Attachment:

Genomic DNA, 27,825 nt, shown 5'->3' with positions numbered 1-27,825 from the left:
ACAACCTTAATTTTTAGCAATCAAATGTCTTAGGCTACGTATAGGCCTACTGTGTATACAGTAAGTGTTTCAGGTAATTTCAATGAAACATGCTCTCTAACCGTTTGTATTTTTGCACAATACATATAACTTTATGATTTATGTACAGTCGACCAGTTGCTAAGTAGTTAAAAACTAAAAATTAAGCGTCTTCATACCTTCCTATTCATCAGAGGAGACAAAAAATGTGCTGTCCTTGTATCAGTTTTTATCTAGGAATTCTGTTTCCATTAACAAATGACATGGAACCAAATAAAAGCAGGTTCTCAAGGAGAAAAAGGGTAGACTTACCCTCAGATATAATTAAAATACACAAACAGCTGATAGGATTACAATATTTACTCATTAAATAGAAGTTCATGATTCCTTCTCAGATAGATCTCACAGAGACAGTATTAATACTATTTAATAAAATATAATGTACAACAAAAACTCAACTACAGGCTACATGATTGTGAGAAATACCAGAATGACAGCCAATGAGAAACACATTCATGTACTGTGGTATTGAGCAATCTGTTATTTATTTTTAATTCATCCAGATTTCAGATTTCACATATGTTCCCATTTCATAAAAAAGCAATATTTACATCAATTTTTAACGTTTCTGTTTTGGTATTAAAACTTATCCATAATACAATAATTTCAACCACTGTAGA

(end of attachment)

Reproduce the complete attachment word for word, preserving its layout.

Genomic DNA, 27,825 nt, shown 5'->3' with positions numbered 1-27,825 from the left:
ACAACCTTAATTTTTAGCAATCAAATGTCTTAGGCTACGTATAGGCCTACTGTGTATACAGTAAGTGTTTCAGGTAATTTCAATGAAACATGCTCTCTAACCGTTTGTATTTTTGCACAATACATATAACTTTATGATTTATGTACAGTCGACCAGTTGCTAAGTAGTTAAAAACTAAAAATTAAGCGTCTTCATACCTTCCTATTCATCAGAGGAGACAAAAAATGTGCTGTCCTTGTATCAGTTTTTATCTAGGAATTCTGTTTCCATTAACAAATGACATGGAACCAAATAAAAGCAGGTTCTCAAGGAGAAAAAGGGTAGACTTACCCTCAGATATAATTAAAATACACAAACAGCTGATAGGATTACAATATTTACTCATTAAATAGAAGTTCATGATTCCTTCTCAGATAGATCTCACAGAGACAGTATTAATACTATTTAATAAAATATAATGTACAACAAAAACTCAACTACAGGCTACATGATTGTGAGAAATACCAGAATGACAGCCAATGAGAAACACATTCATGTACTGTGGTATTGAGCAATCTGTTATTTATTTTTAATTCATCCAGATTTCAGATTTCACATATGTTCCCATTTCATAAAAAAGCAATATTTACATCAATTTTTAACGTTTCTGTTTTGGTATTAAAACTTATCCATAATACAATAATTTCAACCACTGTAGA